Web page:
Editor's Note: This column was authored by Douglas Holtz-Eakin, president of the American Action Forum and former director of the Congressional Budget Office
Just recently, President Obama's much-heralded "jobs" plan was derailed by the U.S. Senate, thereby adding to the evidence that it was designed with only one job in mind: the President's. At its core, the "President's Plan for Economic Growth and Deficit Reduction," includes such well-worn ideas as more infrastructure spending, state and local government bailouts, and new taxes. However, buried among these old standbys is a pernicious policy that seeks to undo one of the few aspects of federal health policy that actually works.
The President seemingly benignly proposes to "align Medicare drug payment policies with Medicaid policies for low-income beneficiaries." Sounds harmless. But looking closer reveals a $135 billion windfall to the federal government over the next ten years. This is not tweaking around the edges. Instead, it is a plan that would fundamentally alter "Medicare Part D" - the prescription drug program - to the detriment of our nation's seniors.
Presently, private drug plans negotiate with pharmaceutical manufacturers to secure rebates for certain drugs in exchange for enhanced coverage for those medications. Private drug plans then must compete for seniors' business on the strength of their drug coverage and cost, which in turn rewards those that negotiate effectively for rebates with manufacturers. This framework creates a natural incentive for rewarding value in drug coverage plans.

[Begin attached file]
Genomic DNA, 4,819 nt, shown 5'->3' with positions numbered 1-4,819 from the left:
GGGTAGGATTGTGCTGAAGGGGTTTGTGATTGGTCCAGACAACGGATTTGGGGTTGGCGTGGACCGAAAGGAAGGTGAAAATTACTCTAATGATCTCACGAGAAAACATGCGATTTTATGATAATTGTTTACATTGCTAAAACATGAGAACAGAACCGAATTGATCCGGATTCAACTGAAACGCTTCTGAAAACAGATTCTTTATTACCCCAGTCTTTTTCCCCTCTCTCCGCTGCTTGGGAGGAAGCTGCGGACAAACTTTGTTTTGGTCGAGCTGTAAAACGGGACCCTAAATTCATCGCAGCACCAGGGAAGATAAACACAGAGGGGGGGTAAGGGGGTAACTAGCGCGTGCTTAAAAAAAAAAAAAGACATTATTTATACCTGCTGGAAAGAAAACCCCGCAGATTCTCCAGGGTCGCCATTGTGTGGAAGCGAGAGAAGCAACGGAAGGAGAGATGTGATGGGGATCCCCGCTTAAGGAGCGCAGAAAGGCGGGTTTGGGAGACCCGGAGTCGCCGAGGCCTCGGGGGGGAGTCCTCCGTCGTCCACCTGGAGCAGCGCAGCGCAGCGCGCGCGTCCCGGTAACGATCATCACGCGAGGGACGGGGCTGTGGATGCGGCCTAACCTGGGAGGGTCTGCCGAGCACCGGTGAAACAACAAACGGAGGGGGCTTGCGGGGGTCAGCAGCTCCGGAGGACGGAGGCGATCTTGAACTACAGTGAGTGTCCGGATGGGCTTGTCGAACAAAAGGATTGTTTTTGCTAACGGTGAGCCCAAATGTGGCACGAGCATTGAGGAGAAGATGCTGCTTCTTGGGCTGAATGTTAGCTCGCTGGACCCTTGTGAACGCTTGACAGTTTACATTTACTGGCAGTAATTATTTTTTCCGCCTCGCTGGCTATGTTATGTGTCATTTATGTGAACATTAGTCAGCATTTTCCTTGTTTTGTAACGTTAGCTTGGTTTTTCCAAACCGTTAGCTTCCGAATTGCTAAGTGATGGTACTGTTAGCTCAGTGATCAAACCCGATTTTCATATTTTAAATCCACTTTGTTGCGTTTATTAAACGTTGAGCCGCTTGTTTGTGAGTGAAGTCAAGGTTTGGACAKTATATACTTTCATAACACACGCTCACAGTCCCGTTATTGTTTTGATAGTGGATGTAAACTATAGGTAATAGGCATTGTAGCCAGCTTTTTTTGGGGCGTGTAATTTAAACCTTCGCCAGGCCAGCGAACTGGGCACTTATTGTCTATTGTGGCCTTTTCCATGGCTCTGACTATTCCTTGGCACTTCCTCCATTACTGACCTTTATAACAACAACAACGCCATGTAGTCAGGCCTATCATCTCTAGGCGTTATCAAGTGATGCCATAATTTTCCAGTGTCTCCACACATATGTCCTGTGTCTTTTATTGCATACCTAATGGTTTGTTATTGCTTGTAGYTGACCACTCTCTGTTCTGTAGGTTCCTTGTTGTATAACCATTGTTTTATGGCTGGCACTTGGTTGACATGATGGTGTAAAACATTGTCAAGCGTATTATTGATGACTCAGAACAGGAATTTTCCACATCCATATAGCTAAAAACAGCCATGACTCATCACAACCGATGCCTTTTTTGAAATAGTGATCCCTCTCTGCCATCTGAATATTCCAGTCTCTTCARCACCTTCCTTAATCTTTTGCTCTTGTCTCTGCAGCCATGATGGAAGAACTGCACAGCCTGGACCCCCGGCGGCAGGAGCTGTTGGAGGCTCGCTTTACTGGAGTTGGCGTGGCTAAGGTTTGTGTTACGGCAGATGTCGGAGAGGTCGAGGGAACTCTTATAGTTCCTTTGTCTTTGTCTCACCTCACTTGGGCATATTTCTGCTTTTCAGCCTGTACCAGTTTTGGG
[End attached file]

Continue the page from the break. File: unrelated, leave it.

It also serves to keep down the cost of federal subsidies to the program. In its relatively short history, the power of this system has already been borne out. The initial estimates of the program cost by the Medicare Trustees undervalued the effect that a functioning marketplace can have on lowering costs. While other entitlement programs are getting more expensive, Medicare Part D costs have come in 40 percent lower than projected.
It is bizarre, then, that the President's plan would take aim at exactly these incentives. Or maybe not, as his health reform law gutted the popular Medicare Advantage program to pay for the creation of new entitlements, with the result that seniors have fewer choices. This latest proposal is simply déjà vu all over again: a new spending program financed in part by the elimination of a well-functioning health program.
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